Beverly Hills is holding its first of three open meetings Wednesday to invite public comment on our first-ever street improvements plan to encourage cycling.
The meeting is at 7 p.m. at the Public Works building, 345 Foothill Road.
Called the "Bike Routes Pilot Program," it identifies four routes selected by transportation officials and bike community representatives for treatments that could include bike lanes, shared-lane markings and safety signage. The routes are Carmelita and Charleville (running east/west) and Beverly and Crescent (north/south). See the Pilot Program presentation and the city’s flyer for more information.
The objective of the pilot program is to create a starter network of cyclist-friendly streets in order to encourage cycling and reduce vehicle congestion. Together these might comprise a much larger, multimodal transportation network as envisioned by both our Bike Master Plan and our Sustainability Plan (2009).
Are you familiar with those documents? You should be. They view Beverly Hills as a "smart city" looking ahead to 21st century innovations for our mobility challenges. And as a cyclist and driver myself, I agree that we need a better approach than we’ve taken, which is simply to cling to last century’s mobility paradigm. Then, the car was king; today we have too many clogging our streets to encourage even more motoring (which is what our policies do).
Cycling, I believe, is the personal mobility solution that we cannot afford to overlook. Especially for short trips where the car is much less practical. The problem, though, is that our city’s streets don’t encourage cycling. They’re congested. Drivers are in a hurry. And often there’s no safe harbor for a cyclist.
Nearly two years go I organized Better Bike to bring cycling-friendly improvements to city streets. As I cycled about town, I myself frequently felt the ire of motorists. Worse, sometimes outright intimidation was directed at me for only being in the way. And worst of all, there had been several serious bike-involved injury collisions (including hit and runs) that weren’t taken seriously by policymakers and the police. Better Bike was my effort to campaign for pro-cycling improvements.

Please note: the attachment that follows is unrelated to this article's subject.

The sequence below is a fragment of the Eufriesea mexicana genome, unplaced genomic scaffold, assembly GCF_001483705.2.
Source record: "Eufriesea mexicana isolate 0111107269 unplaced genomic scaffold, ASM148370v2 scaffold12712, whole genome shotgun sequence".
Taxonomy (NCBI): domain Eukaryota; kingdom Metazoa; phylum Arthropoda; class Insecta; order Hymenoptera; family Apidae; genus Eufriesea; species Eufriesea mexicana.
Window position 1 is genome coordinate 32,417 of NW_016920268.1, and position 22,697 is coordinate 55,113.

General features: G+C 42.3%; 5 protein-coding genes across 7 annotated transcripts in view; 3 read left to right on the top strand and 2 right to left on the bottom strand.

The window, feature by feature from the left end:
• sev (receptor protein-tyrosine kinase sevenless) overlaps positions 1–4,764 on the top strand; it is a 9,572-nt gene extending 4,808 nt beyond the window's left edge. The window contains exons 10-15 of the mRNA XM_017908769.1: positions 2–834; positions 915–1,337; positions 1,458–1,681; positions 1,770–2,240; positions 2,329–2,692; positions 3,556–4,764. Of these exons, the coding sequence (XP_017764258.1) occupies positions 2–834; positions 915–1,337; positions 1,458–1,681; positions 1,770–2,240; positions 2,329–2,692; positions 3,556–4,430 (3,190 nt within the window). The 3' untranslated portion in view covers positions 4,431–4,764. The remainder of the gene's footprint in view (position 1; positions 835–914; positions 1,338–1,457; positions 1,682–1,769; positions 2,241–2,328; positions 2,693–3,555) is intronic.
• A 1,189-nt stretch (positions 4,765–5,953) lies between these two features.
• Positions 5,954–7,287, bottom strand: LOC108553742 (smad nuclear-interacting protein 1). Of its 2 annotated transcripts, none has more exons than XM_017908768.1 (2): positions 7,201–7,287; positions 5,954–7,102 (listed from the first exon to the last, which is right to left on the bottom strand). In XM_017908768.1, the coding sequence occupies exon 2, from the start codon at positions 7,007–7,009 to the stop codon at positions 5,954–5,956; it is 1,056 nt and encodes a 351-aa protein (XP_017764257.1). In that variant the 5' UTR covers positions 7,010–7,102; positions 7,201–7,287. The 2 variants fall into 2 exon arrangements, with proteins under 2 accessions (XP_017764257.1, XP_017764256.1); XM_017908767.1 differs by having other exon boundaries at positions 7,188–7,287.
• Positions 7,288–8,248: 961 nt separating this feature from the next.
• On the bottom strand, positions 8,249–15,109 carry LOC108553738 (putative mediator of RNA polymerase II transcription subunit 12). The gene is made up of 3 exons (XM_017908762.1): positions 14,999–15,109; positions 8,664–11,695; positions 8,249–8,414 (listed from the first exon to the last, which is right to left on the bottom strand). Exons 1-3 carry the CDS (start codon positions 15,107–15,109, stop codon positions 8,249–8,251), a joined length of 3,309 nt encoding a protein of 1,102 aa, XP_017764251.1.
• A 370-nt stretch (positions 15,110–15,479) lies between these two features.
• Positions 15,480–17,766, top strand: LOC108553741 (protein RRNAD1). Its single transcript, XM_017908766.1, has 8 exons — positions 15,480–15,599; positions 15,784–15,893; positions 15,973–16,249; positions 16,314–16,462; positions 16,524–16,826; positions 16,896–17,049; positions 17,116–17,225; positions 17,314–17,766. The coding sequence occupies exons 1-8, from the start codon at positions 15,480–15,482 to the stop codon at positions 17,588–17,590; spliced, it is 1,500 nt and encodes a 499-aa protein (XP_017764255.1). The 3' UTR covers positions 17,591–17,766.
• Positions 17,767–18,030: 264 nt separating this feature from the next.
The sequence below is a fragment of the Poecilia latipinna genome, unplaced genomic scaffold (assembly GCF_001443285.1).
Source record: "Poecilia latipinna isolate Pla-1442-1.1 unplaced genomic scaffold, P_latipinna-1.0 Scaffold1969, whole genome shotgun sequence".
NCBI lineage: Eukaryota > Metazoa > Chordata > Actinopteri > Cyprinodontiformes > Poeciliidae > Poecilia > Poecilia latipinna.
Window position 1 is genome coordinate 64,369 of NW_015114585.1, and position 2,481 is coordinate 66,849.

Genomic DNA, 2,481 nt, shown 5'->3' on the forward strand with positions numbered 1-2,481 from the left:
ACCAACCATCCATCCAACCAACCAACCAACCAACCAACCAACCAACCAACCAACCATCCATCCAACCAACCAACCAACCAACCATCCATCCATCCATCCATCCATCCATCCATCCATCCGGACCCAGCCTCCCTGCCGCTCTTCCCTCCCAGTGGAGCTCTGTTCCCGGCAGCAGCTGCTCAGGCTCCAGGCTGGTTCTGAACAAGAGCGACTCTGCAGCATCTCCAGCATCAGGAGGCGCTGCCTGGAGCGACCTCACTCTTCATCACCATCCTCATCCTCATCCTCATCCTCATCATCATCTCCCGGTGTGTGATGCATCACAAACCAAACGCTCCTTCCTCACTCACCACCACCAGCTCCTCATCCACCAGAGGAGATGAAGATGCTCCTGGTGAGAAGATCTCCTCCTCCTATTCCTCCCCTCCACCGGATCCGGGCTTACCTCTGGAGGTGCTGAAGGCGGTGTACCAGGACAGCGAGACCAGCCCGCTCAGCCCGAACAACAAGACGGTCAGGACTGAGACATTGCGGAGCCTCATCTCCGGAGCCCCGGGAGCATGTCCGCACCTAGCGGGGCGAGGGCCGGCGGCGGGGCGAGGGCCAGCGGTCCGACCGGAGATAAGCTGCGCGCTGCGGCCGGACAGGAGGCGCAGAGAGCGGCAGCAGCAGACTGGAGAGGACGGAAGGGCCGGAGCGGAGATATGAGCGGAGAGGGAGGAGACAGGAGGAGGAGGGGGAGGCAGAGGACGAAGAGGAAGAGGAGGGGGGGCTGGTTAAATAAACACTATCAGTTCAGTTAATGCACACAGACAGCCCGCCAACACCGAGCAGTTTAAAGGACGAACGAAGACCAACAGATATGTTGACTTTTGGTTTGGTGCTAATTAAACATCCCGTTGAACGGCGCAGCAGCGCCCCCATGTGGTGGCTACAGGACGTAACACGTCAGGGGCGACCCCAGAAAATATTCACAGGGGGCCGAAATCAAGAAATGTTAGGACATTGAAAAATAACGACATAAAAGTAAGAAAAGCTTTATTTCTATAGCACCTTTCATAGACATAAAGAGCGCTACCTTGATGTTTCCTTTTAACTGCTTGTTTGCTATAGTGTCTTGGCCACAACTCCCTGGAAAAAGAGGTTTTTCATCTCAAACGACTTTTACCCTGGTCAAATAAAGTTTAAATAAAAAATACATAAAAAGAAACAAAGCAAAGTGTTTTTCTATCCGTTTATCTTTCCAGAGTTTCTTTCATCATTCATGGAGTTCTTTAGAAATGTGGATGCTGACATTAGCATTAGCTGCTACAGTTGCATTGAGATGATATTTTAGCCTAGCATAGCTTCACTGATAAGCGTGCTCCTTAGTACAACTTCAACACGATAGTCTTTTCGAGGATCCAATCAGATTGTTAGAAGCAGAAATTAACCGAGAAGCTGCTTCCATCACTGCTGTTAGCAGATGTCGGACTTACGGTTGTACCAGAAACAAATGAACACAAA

Yet the hostility I felt was a mystery to me. Not only does every cyclist take one more car off the road, but state law actually guarantees my right to ride on every city street—and even take an entire lane when conditions warrant it. But Beverly Hills doesn’t communicate to the public our rights under the law. Instead, our city seems to go out of its way to discourage cycling even though it is widely endorsed by transportation advocates, federal and state agencies, and funded by health departments like our own in Los Angeles County.
Clearly cyclists deserve protection. After all, we’re parents and kids who need to get to work and school. We’re also local shoppers who contribute to our economy. Because we’re everywhere these days, it seems, let’s plan for us!
One solution is facilities for safe bike travel. Where are the bike lanes and signs that I see in other cities? Bike lanes provide a perceptual buffer from motor traffic to make cyclists feel safer. Pavement markings guide cyclists though complex intersections. Signage and sharrows remind motorists that we belong. But none of this exists in Beverly Hills.
It’s also about planning for cyclists. We have a circulation plan for motoring and for pedestrians, but what about cyclists? Without a designated bike route system our city passes up the single-best opportunity to promote greater interest in cycling and work toward increased road safety. Even our Bike Master Plan from 1977 recognizes the need for a bike system!
This pilot program suggests for the first time that Beverly Hills might join our neighbors to both plan for "active transportation" and one day create the facilities that will make our streets safe for cyclists. So do attend to learn what our city has in mind.
That’s tonight at 7 p.m., Wednesday, April 11 at the , 345 Foothill Road. The next meeting comes in two weeks on April 25 in the same location. A third follows on May 9 in front of the Traffic & Parking Commission with City Council poised thereafter to implement recommended improvements in the next fiscal year, in July. Better Bike will be there.
Please drop by our Better Bike booth at Sunday's celebration at the to talk about the pilot program and other future improvements that will one day create the multimodal transportation system that Beverly Hills needs.